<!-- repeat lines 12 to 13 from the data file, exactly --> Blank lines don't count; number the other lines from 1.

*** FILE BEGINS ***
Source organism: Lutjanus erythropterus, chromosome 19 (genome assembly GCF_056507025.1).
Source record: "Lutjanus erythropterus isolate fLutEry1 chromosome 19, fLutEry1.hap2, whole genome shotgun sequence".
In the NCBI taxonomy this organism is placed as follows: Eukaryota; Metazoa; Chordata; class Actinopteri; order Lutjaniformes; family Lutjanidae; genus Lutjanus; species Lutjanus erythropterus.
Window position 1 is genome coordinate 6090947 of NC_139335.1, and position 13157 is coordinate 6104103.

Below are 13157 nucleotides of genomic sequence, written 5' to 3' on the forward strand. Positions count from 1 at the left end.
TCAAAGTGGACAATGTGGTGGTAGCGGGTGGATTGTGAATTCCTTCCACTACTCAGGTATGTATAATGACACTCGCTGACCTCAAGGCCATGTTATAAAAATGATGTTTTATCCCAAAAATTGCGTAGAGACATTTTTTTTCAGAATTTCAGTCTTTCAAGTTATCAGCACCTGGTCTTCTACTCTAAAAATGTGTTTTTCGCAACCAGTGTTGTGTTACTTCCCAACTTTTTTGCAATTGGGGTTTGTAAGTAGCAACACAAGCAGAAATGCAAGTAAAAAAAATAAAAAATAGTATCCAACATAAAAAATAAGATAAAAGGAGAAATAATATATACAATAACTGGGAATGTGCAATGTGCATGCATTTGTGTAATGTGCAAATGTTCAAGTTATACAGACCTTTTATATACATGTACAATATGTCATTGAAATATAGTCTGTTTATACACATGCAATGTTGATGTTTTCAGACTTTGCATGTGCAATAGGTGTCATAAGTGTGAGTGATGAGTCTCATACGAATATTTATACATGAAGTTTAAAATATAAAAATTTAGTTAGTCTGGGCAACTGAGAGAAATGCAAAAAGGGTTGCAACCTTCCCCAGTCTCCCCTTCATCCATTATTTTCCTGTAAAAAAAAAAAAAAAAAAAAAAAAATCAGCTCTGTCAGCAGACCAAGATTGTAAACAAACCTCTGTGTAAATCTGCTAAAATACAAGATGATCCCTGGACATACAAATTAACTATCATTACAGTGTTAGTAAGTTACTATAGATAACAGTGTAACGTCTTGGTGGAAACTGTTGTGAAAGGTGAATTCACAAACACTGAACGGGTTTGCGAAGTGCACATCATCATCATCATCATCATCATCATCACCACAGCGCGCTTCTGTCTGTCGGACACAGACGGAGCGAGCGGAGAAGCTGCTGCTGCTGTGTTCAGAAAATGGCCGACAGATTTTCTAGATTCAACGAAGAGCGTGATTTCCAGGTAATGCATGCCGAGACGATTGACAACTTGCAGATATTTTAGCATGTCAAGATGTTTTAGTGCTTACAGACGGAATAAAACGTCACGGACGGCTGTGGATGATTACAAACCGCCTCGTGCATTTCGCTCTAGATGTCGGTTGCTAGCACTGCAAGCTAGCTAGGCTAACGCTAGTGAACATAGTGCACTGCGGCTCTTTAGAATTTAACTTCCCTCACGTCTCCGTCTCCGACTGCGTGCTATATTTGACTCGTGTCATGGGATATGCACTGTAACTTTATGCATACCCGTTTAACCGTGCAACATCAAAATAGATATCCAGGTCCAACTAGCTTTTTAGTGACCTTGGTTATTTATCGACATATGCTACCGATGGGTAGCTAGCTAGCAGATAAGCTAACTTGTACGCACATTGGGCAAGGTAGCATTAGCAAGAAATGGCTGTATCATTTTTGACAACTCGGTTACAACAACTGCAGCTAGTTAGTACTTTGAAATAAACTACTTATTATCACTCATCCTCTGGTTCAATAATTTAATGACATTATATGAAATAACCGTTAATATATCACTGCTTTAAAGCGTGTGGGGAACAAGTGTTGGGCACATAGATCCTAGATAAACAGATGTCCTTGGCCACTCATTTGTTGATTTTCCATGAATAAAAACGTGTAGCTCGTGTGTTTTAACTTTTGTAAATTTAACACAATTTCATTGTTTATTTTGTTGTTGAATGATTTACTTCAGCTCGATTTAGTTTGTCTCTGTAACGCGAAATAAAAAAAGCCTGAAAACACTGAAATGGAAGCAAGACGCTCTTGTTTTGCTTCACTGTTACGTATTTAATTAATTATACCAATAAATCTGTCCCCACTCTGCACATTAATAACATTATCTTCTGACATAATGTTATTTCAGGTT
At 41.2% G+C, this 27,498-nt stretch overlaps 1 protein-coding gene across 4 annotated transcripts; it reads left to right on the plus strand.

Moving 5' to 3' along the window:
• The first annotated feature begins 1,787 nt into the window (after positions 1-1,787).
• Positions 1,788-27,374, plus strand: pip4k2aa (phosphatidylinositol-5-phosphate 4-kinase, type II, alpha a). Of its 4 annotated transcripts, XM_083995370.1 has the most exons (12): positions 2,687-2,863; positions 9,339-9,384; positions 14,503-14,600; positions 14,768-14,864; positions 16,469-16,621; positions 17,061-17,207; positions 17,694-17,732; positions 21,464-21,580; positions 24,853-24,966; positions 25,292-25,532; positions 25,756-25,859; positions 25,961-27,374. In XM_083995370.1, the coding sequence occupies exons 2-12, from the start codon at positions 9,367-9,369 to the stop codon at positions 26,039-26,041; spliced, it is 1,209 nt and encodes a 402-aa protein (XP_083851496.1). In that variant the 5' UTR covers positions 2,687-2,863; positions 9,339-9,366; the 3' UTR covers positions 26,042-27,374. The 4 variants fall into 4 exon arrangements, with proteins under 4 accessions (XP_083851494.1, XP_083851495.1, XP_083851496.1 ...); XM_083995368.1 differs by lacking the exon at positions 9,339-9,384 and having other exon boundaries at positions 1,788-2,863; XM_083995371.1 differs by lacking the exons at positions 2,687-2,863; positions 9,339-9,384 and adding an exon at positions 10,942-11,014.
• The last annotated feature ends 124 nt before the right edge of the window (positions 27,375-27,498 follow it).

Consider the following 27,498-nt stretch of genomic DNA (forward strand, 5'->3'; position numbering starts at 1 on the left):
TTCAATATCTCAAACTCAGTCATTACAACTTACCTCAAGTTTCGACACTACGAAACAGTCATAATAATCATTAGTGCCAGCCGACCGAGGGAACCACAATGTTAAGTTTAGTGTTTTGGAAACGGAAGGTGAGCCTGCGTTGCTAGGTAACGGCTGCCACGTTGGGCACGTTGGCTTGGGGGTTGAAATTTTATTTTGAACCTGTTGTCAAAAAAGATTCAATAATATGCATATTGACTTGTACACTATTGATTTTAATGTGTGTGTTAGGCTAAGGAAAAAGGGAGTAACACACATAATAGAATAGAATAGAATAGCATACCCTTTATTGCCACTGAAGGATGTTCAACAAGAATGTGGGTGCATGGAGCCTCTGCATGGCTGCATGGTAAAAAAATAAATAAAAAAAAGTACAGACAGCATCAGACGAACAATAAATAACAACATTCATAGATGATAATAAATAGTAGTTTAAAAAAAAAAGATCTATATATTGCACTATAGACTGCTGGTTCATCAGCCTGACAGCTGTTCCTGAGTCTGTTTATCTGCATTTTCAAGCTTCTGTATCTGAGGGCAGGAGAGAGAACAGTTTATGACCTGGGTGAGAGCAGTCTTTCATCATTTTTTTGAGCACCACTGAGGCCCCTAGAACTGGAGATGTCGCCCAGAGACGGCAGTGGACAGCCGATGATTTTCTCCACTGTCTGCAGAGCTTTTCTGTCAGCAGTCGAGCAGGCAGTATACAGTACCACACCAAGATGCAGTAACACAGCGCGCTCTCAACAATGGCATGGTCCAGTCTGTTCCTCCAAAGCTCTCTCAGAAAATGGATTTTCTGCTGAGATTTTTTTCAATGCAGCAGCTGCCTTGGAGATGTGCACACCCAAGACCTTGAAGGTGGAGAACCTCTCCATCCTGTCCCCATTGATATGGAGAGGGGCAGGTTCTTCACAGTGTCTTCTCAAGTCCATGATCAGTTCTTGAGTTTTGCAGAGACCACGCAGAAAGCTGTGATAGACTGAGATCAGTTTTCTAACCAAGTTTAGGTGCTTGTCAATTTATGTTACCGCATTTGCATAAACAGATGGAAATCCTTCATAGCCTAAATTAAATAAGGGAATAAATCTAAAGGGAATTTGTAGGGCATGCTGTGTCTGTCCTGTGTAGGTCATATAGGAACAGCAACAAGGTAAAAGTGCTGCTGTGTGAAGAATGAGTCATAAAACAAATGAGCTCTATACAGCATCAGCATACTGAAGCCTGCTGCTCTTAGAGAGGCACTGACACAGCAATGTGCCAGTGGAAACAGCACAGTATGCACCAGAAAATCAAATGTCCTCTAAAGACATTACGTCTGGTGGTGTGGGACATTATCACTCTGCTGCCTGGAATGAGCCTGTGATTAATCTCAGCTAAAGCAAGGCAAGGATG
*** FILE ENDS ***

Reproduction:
Consider the following 27,498-nt stretch of genomic DNA (forward strand, 5'->3'; position numbering starts at 1 on the left):
TTCAATATCTCAAACTCAGTCATTACAACTTACCTCAAGTTTCGACACTACGAAACAGTCATAATAATCATTAGTGCCAGCCGACCGAGGGAACCACAATGTTAAGTTTAGTGTTTTGGAAACGGAAGGTGAGCCTGCGTTGCTAGGTAACGGCTGCCACGTTGGGCACGTTGGCTTGGGGGTTGAAATTTTATTTTGAACCTGTTGTCAAAAAAGATTCAATAATATGCATATTGACTTGTACACTATTGATTTTAATGTGTGTGTTAGGCTAAGGAAAAAGGGAGTAACACACATAATAGAATAGAATAGAATAGCATACCCTTTATTGCCACTGAAGGATGTTCAACAAGAATGTGGGTGCATGGAGCCTCTGCATGGCTGCATGGTAAAAAAATAAATAAAAAAAAGTACAGACAGCATCAGACGAACAATAAATAACAACATTCATAGATGATAATAAATAGTAGTTTAAAAAAAAAAGATCTATATATTGCACTATAGACTGCTGGTTCATCAGCCTGACAGCTGTTCCTGAGTCTGTTTATCTGCATTTTCAAGCTTCTGTATCTGAGGGCAGGAGAGAGAACAGTTTATGACCTGGGTGAGAGCAGTCTTTCATCATTTTTTTGAGCACCACTGAGGCCCCTAGAACTGGAGATGTCGCCCAGAGACGGCAGTGGACAGCCGATGATTTTCTCCACTGTCTGCAGAGCTTTTCTGTCAGCAGTCGAGCAGGCAGTATACAGTACCACACCAAGATGCAGTAACACAGCGCGCTCTCAACAATGGCATGGTCCAGTCTGTTCCTCCAAAGCTCTCTCAGAAAATGGATTTTCTGCTGAGATTTTTTTCAATGCAGCAGCTGCCTTGGAGATGTGCACACCCAAGACCTTGAAGGTGGAGAACCTCTCCATCCTGTCCCCATTGATATGGAGAGGGGCAGGTTCTTCACAGTGTCTTCTCAAGTCCATGATCAGTTCTTGAGTTTTGCAGAGACCACGCAGAAAGCTGTGATAGACTGAGATCAGTTTTCTAACCAAGTTTAGGTGCTTGTCAATTTATGTTACCGCATTTGCATAAACAGATGGAAATCCTTCATAGCCTAAATTAAATAAGGGAATAAATCTAAAGGGAATTTGTAGGGCATGCTGTGTCTGTCCTGTGTAGGTCATATAGGAACAGCAACAAGGTAAAAGTGCTGCTGTGTGAAGAATGAGTCATAAAACAAATGAGCTCTATACAGCATCAGCATACTGAAGCCTGCTGCTCTTAGAGAGGCACTGACACAGCAATGTGCCAGTGGAAACAGCACAGTATGCACCAGAAAATCAAATGTCCTCTAAAGACATTACGTCTGGTGGTGTGGGACATTATCACTCTGCTGCCTGGAATGAGCCTGTGATTAATCTCAGCTAAAGCAAGGCAAGGATG